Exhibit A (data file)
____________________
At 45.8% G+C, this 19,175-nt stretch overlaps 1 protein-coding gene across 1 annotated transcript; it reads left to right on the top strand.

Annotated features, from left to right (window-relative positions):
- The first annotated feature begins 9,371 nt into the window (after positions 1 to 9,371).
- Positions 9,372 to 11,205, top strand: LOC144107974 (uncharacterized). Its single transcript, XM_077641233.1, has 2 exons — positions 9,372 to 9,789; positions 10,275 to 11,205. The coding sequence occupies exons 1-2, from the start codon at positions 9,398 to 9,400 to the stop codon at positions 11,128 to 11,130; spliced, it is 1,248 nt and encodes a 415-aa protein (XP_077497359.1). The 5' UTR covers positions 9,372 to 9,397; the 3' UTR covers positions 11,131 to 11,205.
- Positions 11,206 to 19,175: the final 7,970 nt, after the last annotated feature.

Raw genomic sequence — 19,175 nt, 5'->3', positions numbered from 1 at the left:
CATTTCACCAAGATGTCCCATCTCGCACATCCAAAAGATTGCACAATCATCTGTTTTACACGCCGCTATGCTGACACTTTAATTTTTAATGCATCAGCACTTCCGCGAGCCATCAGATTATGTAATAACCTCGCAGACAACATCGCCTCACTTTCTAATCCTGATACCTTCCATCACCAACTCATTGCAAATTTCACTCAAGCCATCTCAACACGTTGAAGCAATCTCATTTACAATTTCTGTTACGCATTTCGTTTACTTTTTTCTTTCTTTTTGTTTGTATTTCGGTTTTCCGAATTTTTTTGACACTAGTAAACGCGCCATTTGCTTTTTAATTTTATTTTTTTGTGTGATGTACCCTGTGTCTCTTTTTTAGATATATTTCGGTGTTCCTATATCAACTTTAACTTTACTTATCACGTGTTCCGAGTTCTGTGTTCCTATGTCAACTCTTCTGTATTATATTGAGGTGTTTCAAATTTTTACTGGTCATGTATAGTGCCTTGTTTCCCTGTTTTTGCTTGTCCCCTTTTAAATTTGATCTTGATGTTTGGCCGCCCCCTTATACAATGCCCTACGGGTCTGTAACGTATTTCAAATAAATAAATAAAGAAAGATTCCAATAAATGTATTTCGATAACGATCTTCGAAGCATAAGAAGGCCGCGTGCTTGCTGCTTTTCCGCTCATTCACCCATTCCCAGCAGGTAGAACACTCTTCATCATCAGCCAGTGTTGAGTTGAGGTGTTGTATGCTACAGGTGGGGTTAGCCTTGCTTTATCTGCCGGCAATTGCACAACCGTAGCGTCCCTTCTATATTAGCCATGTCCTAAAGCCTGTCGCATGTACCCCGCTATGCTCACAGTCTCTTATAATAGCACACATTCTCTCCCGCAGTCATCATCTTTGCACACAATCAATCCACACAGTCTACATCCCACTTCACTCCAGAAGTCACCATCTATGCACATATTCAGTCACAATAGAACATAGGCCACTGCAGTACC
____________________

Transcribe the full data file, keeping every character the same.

At 45.8% G+C, this 19,175-nt stretch overlaps 1 protein-coding gene across 1 annotated transcript; it reads left to right on the top strand.

Annotated features, from left to right (window-relative positions):
- The first annotated feature begins 9,371 nt into the window (after positions 1 to 9,371).
- Positions 9,372 to 11,205, top strand: LOC144107974 (uncharacterized). Its single transcript, XM_077641233.1, has 2 exons — positions 9,372 to 9,789; positions 10,275 to 11,205. The coding sequence occupies exons 1-2, from the start codon at positions 9,398 to 9,400 to the stop codon at positions 11,128 to 11,130; spliced, it is 1,248 nt and encodes a 415-aa protein (XP_077497359.1). The 5' UTR covers positions 9,372 to 9,397; the 3' UTR covers positions 11,131 to 11,205.
- Positions 11,206 to 19,175: the final 7,970 nt, after the last annotated feature.

Raw genomic sequence — 19,175 nt, 5'->3', positions numbered from 1 at the left:
CATTTCACCAAGATGTCCCATCTCGCACATCCAAAAGATTGCACAATCATCTGTTTTACACGCCGCTATGCTGACACTTTAATTTTTAATGCATCAGCACTTCCGCGAGCCATCAGATTATGTAATAACCTCGCAGACAACATCGCCTCACTTTCTAATCCTGATACCTTCCATCACCAACTCATTGCAAATTTCACTCAAGCCATCTCAACACGTTGAAGCAATCTCATTTACAATTTCTGTTACGCATTTCGTTTACTTTTTTCTTTCTTTTTGTTTGTATTTCGGTTTTCCGAATTTTTTTGACACTAGTAAACGCGCCATTTGCTTTTTAATTTTATTTTTTTGTGTGATGTACCCTGTGTCTCTTTTTTAGATATATTTCGGTGTTCCTATATCAACTTTAACTTTACTTATCACGTGTTCCGAGTTCTGTGTTCCTATGTCAACTCTTCTGTATTATATTGAGGTGTTTCAAATTTTTACTGGTCATGTATAGTGCCTTGTTTCCCTGTTTTTGCTTGTCCCCTTTTAAATTTGATCTTGATGTTTGGCCGCCCCCTTATACAATGCCCTACGGGTCTGTAACGTATTTCAAATAAATAAATAAAGAAAGATTCCAATAAATGTATTTCGATAACGATCTTCGAAGCATAAGAAGGCCGCGTGCTTGCTGCTTTTCCGCTCATTCACCCATTCCCAGCAGGTAGAACACTCTTCATCATCAGCCAGTGTTGAGTTGAGGTGTTGTATGCTACAGGTGGGGTTAGCCTTGCTTTATCTGCCGGCAATTGCACAACCGTAGCGTCCCTTCTATATTAGCCATGTCCTAAAGCCTGTCGCATGTACCCCGCTATGCTCACAGTCTCTTATAATAGCACACATTCTCTCCCGCAGTCATCATCTTTGCACACAATCAATCCACACAGTCTACATCCCACTTCACTCCAGAAGTCACCATCTATGCACATATTCAGTCACAATAGAACATAGGCCACTGCAGTACC